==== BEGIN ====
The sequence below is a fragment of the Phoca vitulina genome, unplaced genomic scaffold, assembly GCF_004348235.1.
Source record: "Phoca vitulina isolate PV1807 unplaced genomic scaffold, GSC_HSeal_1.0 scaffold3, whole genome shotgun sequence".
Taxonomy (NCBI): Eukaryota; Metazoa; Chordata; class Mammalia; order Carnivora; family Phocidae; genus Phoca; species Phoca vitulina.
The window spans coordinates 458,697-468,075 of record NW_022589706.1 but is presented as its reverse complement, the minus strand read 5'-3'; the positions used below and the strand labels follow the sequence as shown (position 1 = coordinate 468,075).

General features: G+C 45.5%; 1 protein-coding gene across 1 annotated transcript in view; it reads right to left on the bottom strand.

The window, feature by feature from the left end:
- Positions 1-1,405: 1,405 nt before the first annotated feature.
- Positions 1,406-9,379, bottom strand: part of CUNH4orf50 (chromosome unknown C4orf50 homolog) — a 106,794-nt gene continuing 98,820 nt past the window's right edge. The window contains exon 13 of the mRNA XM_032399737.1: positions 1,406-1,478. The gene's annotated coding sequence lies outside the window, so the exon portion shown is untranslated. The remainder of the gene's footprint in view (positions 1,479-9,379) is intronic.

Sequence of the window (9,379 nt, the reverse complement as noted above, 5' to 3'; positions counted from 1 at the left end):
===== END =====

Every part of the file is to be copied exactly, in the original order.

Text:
The sequence below is a fragment of the Phoca vitulina genome, unplaced genomic scaffold, assembly GCF_004348235.1.
Source record: "Phoca vitulina isolate PV1807 unplaced genomic scaffold, GSC_HSeal_1.0 scaffold3, whole genome shotgun sequence".
Taxonomy (NCBI): Eukaryota; Metazoa; Chordata; class Mammalia; order Carnivora; family Phocidae; genus Phoca; species Phoca vitulina.
The window spans coordinates 458,697-468,075 of record NW_022589706.1 but is presented as its reverse complement, the minus strand read 5'-3'; the positions used below and the strand labels follow the sequence as shown (position 1 = coordinate 468,075).

General features: G+C 45.5%; 1 protein-coding gene across 1 annotated transcript in view; it reads right to left on the bottom strand.

The window, feature by feature from the left end:
- Positions 1-1,405: 1,405 nt before the first annotated feature.
- Positions 1,406-9,379, bottom strand: part of CUNH4orf50 (chromosome unknown C4orf50 homolog) — a 106,794-nt gene continuing 98,820 nt past the window's right edge. The window contains exon 13 of the mRNA XM_032399737.1: positions 1,406-1,478. The gene's annotated coding sequence lies outside the window, so the exon portion shown is untranslated. The remainder of the gene's footprint in view (positions 1,479-9,379) is intronic.

Sequence of the window (9,379 nt, the reverse complement as noted above, 5' to 3'; positions counted from 1 at the left end):